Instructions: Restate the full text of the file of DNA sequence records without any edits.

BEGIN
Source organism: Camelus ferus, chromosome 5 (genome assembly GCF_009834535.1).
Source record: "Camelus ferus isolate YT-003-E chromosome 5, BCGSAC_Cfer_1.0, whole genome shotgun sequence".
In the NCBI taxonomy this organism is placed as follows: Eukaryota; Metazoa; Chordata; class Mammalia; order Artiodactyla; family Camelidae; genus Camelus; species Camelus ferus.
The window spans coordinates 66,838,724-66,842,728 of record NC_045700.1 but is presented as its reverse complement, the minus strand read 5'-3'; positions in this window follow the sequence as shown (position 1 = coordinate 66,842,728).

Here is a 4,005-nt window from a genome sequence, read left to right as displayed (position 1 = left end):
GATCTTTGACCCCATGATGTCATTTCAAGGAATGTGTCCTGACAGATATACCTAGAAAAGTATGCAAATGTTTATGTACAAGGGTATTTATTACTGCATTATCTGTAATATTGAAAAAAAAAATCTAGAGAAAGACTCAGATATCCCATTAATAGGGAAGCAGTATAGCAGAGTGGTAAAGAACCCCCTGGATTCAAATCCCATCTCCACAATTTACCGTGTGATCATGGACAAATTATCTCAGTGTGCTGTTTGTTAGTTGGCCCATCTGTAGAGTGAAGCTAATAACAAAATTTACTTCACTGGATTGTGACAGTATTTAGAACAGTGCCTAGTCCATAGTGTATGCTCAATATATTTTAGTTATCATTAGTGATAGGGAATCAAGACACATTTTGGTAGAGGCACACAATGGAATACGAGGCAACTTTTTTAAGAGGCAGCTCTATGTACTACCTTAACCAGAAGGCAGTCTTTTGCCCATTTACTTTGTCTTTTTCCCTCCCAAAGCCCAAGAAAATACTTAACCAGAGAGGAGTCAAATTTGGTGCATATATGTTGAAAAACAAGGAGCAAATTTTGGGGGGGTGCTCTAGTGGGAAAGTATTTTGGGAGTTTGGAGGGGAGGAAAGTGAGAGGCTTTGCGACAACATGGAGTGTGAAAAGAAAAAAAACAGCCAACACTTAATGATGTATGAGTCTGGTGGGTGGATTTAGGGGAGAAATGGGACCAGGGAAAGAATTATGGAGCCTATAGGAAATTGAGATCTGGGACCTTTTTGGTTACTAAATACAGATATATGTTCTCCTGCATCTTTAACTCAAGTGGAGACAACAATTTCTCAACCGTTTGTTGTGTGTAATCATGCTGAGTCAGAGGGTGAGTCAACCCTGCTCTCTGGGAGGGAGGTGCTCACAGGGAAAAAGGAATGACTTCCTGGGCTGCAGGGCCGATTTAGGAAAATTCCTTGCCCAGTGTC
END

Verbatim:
Source organism: Camelus ferus, chromosome 5 (genome assembly GCF_009834535.1).
Source record: "Camelus ferus isolate YT-003-E chromosome 5, BCGSAC_Cfer_1.0, whole genome shotgun sequence".
In the NCBI taxonomy this organism is placed as follows: Eukaryota; Metazoa; Chordata; class Mammalia; order Artiodactyla; family Camelidae; genus Camelus; species Camelus ferus.
The window spans coordinates 66,838,724-66,842,728 of record NC_045700.1 but is presented as its reverse complement, the minus strand read 5'-3'; positions in this window follow the sequence as shown (position 1 = coordinate 66,842,728).

Here is a 4,005-nt window from a genome sequence, read left to right as displayed (position 1 = left end):
GATCTTTGACCCCATGATGTCATTTCAAGGAATGTGTCCTGACAGATATACCTAGAAAAGTATGCAAATGTTTATGTACAAGGGTATTTATTACTGCATTATCTGTAATATTGAAAAAAAAAATCTAGAGAAAGACTCAGATATCCCATTAATAGGGAAGCAGTATAGCAGAGTGGTAAAGAACCCCCTGGATTCAAATCCCATCTCCACAATTTACCGTGTGATCATGGACAAATTATCTCAGTGTGCTGTTTGTTAGTTGGCCCATCTGTAGAGTGAAGCTAATAACAAAATTTACTTCACTGGATTGTGACAGTATTTAGAACAGTGCCTAGTCCATAGTGTATGCTCAATATATTTTAGTTATCATTAGTGATAGGGAATCAAGACACATTTTGGTAGAGGCACACAATGGAATACGAGGCAACTTTTTTAAGAGGCAGCTCTATGTACTACCTTAACCAGAAGGCAGTCTTTTGCCCATTTACTTTGTCTTTTTCCCTCCCAAAGCCCAAGAAAATACTTAACCAGAGAGGAGTCAAATTTGGTGCATATATGTTGAAAAACAAGGAGCAAATTTTGGGGGGGTGCTCTAGTGGGAAAGTATTTTGGGAGTTTGGAGGGGAGGAAAGTGAGAGGCTTTGCGACAACATGGAGTGTGAAAAGAAAAAAAACAGCCAACACTTAATGATGTATGAGTCTGGTGGGTGGATTTAGGGGAGAAATGGGACCAGGGAAAGAATTATGGAGCCTATAGGAAATTGAGATCTGGGACCTTTTTGGTTACTAAATACAGATATATGTTCTCCTGCATCTTTAACTCAAGTGGAGACAACAATTTCTCAACCGTTTGTTGTGTGTAATCATGCTGAGTCAGAGGGTGAGTCAACCCTGCTCTCTGGGAGGGAGGTGCTCACAGGGAAAAAGGAATGACTTCCTGGGCTGCAGGGCCGATTTAGGAAAATTCCTTGCCCAGTGTC